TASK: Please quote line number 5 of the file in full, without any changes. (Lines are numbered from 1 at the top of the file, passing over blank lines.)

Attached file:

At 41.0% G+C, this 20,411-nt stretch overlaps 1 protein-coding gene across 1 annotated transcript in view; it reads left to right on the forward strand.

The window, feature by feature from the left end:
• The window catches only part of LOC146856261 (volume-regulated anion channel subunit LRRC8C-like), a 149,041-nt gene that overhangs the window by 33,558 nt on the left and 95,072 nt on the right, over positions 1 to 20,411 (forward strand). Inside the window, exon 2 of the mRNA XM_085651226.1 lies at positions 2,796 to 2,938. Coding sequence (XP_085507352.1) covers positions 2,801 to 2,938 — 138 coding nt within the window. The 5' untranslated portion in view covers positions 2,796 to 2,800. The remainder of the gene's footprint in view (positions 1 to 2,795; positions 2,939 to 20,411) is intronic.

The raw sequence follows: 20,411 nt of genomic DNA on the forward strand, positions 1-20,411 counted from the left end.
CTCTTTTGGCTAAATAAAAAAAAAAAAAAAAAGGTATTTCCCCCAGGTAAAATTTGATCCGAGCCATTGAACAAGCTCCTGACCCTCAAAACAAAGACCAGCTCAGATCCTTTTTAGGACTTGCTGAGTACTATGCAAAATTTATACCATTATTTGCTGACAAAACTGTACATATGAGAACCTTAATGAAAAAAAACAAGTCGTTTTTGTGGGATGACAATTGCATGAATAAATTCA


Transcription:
CTCTTTTGGCTAAATAAAAAAAAAAAAAAAAAGGTATTTCCCCCAGGTAAAATTTGATCCGAGCCATTGAACAAGCTCCTGACCCTCAAAACAAAGACCAGCTCAGATCCTTTTTAGGACTTGCTGAGTACTATGCAAAATTTATACCATTATTTGCTGACAAAACTGTACATATGAGAACCTTAATGAAAAAAAACAAGTCGTTTTTGTGGGATGACAATTGCATGAATAAATTCA